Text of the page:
Herbal and homeopathic medicines can be divisive for medical professionals and patients. Some swear by natural remedies that have been passed down through their families; others believe such methods pale in comparison to the effectiveness of modern medicine. Millions of people around the world use herbal health remedies, following tradition despite naysayers. In a new study from Baylor College of Medicine and Stony Brook University of one herbal remedy, researchers caution that the historical and long-term use of herbal remedies is no guarantee of their safety.
The research, published in the journal EMBO Reports, outlines scientific evidence suggesting the plant Aristolochia, commonly called birthwort, can cause a serious condition called aristolochic acid nephropathy, which causes patients to experience renal failure, interstitial nephritis, and even cancers of the urinary tract.
For those with a genetic predisposition, Aristolochia can lead to an interaction between aristolactam, a compound in the plant, and DNA in renal tissues, which can cause mutations in a gene meant to suppress tumors and initiate kidney cancer. Studies have also shown the process may lead to cancer in the bladder and liver as well.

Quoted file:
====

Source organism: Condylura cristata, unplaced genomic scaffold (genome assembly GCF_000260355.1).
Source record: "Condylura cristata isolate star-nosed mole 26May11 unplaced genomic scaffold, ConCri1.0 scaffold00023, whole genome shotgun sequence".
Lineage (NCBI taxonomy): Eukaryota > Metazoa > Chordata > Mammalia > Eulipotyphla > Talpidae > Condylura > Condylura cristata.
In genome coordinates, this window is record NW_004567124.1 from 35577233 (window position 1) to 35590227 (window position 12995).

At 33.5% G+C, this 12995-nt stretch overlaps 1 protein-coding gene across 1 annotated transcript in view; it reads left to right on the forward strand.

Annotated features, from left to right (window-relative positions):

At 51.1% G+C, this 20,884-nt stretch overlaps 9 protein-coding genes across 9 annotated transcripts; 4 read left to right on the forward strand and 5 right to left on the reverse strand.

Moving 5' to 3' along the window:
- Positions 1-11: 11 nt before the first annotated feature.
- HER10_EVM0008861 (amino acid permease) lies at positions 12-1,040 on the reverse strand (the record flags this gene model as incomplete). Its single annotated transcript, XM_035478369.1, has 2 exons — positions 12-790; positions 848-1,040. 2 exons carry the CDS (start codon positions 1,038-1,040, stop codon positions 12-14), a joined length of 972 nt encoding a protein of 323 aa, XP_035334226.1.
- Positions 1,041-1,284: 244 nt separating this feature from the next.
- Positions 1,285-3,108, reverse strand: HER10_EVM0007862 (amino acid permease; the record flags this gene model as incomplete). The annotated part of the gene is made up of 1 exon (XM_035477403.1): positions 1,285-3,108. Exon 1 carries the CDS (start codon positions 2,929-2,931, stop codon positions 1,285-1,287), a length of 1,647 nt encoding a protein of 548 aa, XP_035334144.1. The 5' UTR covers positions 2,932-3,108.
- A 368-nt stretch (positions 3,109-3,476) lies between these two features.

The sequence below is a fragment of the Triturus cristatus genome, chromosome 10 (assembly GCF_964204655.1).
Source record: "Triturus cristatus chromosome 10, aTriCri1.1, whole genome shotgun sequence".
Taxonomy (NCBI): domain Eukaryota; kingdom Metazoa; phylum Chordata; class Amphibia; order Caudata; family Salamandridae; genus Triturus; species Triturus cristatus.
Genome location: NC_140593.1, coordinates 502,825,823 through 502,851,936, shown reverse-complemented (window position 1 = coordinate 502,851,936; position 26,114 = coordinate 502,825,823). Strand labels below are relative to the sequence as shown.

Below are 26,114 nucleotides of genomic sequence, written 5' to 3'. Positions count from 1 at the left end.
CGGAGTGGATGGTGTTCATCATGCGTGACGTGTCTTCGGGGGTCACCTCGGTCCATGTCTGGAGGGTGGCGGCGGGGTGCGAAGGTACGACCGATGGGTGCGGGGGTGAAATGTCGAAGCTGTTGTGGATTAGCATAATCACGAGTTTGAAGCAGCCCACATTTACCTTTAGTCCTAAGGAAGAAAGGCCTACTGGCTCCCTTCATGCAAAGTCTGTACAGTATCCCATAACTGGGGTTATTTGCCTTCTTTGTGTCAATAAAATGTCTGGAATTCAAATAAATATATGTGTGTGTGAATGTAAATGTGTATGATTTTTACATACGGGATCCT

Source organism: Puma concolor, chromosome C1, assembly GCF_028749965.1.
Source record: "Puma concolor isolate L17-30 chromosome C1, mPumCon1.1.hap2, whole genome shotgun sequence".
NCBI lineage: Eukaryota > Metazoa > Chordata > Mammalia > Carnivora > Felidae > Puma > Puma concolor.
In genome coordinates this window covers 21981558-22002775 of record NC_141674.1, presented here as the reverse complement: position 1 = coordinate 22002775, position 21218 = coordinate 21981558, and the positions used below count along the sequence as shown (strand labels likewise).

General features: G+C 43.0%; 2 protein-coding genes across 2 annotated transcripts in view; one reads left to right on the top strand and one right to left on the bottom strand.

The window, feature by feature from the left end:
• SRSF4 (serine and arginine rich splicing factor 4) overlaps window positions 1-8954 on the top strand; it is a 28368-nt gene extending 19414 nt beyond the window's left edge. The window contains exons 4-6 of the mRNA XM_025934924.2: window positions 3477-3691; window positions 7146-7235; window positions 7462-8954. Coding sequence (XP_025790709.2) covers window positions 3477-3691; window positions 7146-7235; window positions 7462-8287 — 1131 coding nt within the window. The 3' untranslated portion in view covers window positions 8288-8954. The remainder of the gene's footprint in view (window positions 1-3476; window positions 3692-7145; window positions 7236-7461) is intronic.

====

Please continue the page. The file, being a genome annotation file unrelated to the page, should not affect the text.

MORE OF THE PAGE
People have used the plant medicinally for over 2,000 years, claiming it helps with seizures, intestinal pain, arthritis, and sexual performance. The authors said the plant’s toxicity may not have been recognized because of the lag time between exposure and disease development, and because only around 5 percent of those taking the herb have the genetic susceptibility.
Negative symptoms caused by many toxins and almost all carcinogens can take a long time to appear, which makes it exceedingly difficult for researchers to trace back the cause of an illness. The effects of Aristolochia only came to light recently after the conclusion of long epidemiologic studies. According to a national prescription database, between 1997 and 2003, 8 million Taiwanese people were exposed to herbal remedies containing the plant. Separate studies of cancer and renal failure in Taiwan showed that tens of millions of people in those countries are at risk for aristolochic acid nephropathy.
The authors argue their findings should give consumers pause when reaching for any herbal concoctions. “It is prudent to assume that many herbs may contain toxic or carcinogenic substances that can cause subsequent health problems for humans,” they wrote.
The researchers disagree with the World Health Organization, which endorses the use of traditional herbal remedies. The organization has said that long-term use of herbal remedies does prove their beneficial qualities and has also called for more scientific research into their safety and efficacy.
The authors write that the aim of their research is the “prevention of toxicities associated with herbal medicine and not a categorical rejection of traditional healing practices.” To get there, they continue, “We encourage the global health community to take actions that will evaluate both long-and short-term safety, as well as the efficacy of botanical products in widespread use.”
Source: Grollman A, Marcus D. Global Hazards of Herbal Remedies: Lessons from Aristolochia. EMBO Reports. 2016.